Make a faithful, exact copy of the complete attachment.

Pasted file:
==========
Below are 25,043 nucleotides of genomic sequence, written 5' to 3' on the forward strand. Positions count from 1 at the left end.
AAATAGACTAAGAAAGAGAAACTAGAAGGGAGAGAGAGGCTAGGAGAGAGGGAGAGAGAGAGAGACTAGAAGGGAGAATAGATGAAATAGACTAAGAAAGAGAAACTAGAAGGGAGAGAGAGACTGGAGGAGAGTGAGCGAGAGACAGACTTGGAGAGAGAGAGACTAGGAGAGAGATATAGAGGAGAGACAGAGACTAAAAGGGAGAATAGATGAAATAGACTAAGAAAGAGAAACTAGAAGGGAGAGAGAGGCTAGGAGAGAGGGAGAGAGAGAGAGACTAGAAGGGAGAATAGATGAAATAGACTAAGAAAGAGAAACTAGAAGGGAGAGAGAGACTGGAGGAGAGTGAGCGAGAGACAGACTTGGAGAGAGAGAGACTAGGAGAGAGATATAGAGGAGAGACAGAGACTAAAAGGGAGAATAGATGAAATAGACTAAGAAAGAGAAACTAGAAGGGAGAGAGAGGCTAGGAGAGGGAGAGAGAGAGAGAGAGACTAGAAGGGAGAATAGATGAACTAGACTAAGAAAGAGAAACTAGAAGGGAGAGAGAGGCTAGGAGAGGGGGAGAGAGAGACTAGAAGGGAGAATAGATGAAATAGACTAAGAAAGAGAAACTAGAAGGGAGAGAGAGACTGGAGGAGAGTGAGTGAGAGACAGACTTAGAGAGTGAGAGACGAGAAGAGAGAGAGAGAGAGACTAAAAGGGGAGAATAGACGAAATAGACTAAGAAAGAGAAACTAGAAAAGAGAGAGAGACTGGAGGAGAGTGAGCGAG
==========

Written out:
Below are 25,043 nucleotides of genomic sequence, written 5' to 3' on the forward strand. Positions count from 1 at the left end.
AAATAGACTAAGAAAGAGAAACTAGAAGGGAGAGAGAGGCTAGGAGAGAGGGAGAGAGAGAGAGACTAGAAGGGAGAATAGATGAAATAGACTAAGAAAGAGAAACTAGAAGGGAGAGAGAGACTGGAGGAGAGTGAGCGAGAGACAGACTTGGAGAGAGAGAGACTAGGAGAGAGATATAGAGGAGAGACAGAGACTAAAAGGGAGAATAGATGAAATAGACTAAGAAAGAGAAACTAGAAGGGAGAGAGAGGCTAGGAGAGAGGGAGAGAGAGAGAGACTAGAAGGGAGAATAGATGAAATAGACTAAGAAAGAGAAACTAGAAGGGAGAGAGAGACTGGAGGAGAGTGAGCGAGAGACAGACTTGGAGAGAGAGAGACTAGGAGAGAGATATAGAGGAGAGACAGAGACTAAAAGGGAGAATAGATGAAATAGACTAAGAAAGAGAAACTAGAAGGGAGAGAGAGGCTAGGAGAGGGAGAGAGAGAGAGAGAGACTAGAAGGGAGAATAGATGAACTAGACTAAGAAAGAGAAACTAGAAGGGAGAGAGAGGCTAGGAGAGGGGGAGAGAGAGACTAGAAGGGAGAATAGATGAAATAGACTAAGAAAGAGAAACTAGAAGGGAGAGAGAGACTGGAGGAGAGTGAGTGAGAGACAGACTTAGAGAGTGAGAGACGAGAAGAGAGAGAGAGAGAGACTAAAAGGGGAGAATAGACGAAATAGACTAAGAAAGAGAAACTAGAAAAGAGAGAGAGACTGGAGGAGAGTGAGCGAG